Friday, February 28, 2014

Health post: That time of the month

So this month's health post is going to be very TMI-ey, but it's something we got to talk about. If there are guys reading (haha), now's the time to bail.

Girls, come clean. Raise your hands if your best resolutions have been derailed by, well, that time of the month?

Or the time before the time of the month, to be precise.

Let me explain here. Since shifting career paths and becoming a project manager (and finally getting a smartphone) I've been going nuts with all sorts of apps that track and measure, well, everything in my life. One of my favorites is this one called My Calendar. Handy because I could never figure out when I'm supposed to get a visit from Aunt Flo, but it's also cool because you can track all the symptoms and moods you get before, during and after the visit. It's from tracking my mood and symptoms that I realized that my bouts with lethargy, overeating and even my quarterly insomnia attacks can all be traced to one thing: Pre Menstrual Fatigue. Yay! I'm not just being lazy!

Case in point: all last week I'd been tired and depressed and overwhelmed. I exercised only three times instead of my target four per week, and I'd been eating comfort food and sweets all week too. Today, I got the magic visit, and suddenly those feelings of hunger and tiredness? All gone. I managed a workout this evening, and since yesterday have not been having any weird cravings.

All good things (oh Olaf I loff you), but also crazy frustrating. Especially in my case where my PMS symptoms start appearing 10 days before my period. (I know 'cause like this chick I track things, 'yo!) It can derail the best resolutions and eating plans. And one can't help but feeling that all my efforts are undone by this annoying time in the month.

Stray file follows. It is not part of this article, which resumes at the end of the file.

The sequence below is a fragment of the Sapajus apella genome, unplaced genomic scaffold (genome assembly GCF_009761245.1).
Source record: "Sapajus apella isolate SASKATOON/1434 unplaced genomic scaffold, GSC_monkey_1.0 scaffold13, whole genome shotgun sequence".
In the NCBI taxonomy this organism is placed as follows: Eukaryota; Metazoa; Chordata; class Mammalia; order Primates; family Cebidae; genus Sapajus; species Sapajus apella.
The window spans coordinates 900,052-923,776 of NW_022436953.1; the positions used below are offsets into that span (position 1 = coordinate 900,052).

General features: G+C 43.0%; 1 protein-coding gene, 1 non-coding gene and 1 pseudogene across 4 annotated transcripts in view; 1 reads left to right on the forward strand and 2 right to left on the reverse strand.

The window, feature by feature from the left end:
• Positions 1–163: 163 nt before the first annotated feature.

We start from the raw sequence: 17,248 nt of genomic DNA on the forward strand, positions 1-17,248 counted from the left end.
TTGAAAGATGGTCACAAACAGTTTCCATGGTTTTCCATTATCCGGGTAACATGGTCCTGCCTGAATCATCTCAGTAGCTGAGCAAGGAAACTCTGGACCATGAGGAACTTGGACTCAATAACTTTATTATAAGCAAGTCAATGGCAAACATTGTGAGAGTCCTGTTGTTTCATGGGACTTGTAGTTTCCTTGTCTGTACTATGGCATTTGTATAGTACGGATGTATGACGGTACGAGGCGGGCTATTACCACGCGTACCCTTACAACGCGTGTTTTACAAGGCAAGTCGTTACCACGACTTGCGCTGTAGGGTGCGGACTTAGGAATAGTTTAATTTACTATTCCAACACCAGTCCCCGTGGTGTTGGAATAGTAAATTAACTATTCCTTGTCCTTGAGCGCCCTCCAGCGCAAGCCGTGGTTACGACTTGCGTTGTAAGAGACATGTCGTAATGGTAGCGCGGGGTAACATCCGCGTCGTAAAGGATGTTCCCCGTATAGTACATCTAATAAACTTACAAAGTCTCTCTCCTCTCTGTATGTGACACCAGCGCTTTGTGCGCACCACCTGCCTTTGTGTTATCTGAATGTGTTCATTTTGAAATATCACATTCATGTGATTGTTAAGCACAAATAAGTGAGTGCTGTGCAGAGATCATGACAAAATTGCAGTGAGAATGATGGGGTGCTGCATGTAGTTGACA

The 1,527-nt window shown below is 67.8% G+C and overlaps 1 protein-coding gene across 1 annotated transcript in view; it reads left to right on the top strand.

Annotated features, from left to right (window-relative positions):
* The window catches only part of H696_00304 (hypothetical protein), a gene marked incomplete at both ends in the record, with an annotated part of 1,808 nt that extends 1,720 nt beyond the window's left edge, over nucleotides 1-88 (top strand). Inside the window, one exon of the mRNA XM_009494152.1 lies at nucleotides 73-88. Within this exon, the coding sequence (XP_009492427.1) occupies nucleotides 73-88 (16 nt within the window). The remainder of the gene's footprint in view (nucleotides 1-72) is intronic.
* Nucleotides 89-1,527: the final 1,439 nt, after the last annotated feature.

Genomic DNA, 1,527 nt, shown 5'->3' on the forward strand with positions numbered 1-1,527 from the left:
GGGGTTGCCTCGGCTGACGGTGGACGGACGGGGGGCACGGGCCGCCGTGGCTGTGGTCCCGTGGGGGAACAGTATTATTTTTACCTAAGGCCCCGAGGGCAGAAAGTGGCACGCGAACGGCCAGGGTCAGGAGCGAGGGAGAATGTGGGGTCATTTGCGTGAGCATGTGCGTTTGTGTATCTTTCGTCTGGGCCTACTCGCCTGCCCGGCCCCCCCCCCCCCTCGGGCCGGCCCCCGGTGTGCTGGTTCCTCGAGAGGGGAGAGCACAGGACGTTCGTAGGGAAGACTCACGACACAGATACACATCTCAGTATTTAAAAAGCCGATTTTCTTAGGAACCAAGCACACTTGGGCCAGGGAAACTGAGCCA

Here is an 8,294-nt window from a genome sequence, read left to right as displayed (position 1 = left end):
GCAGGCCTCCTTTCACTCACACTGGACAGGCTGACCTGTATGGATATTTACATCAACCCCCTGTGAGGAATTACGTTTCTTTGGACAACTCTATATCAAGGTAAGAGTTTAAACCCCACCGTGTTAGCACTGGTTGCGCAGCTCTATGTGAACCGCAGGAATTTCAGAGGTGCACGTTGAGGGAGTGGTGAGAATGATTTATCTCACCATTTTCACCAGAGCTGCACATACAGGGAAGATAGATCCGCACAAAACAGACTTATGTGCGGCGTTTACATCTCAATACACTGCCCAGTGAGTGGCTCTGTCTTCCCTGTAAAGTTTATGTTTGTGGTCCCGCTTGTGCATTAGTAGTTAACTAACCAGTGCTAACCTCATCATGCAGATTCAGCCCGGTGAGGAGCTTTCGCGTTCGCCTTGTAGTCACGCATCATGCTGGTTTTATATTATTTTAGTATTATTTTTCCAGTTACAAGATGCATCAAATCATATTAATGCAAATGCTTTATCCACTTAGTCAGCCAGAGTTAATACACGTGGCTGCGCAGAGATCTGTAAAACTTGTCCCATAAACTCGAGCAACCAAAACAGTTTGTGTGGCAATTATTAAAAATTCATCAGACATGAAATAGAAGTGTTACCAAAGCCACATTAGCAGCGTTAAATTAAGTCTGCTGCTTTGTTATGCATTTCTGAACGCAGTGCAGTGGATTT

So what now? Well, at least now I can finally pinpoint where the 'breakdown' happens. And I can address it through:

a.) Giving myself a break. I literally stress myself out so much at times that I break out in hives (see: me before any big meetings); knowing that this is something that happens naturally in my body, and that I'm not just being lazy and not committed, lessens the stress and the mind games that can easily lead to self-sabotage.
b.) Proactively working with the symptoms, not against it. While aerobic exercise is said to help fight PMS symptoms, when the body is just drained (not helped by my crazy schedule, weird sleeping habits and reliance on caffeine), I can turn to yoga, power-walking and other recharging, calming activities for my exercise, instead of forcing myself through crazy interval training.

What about you? Does your period affect your exercise habits? What do you do to deal with it?

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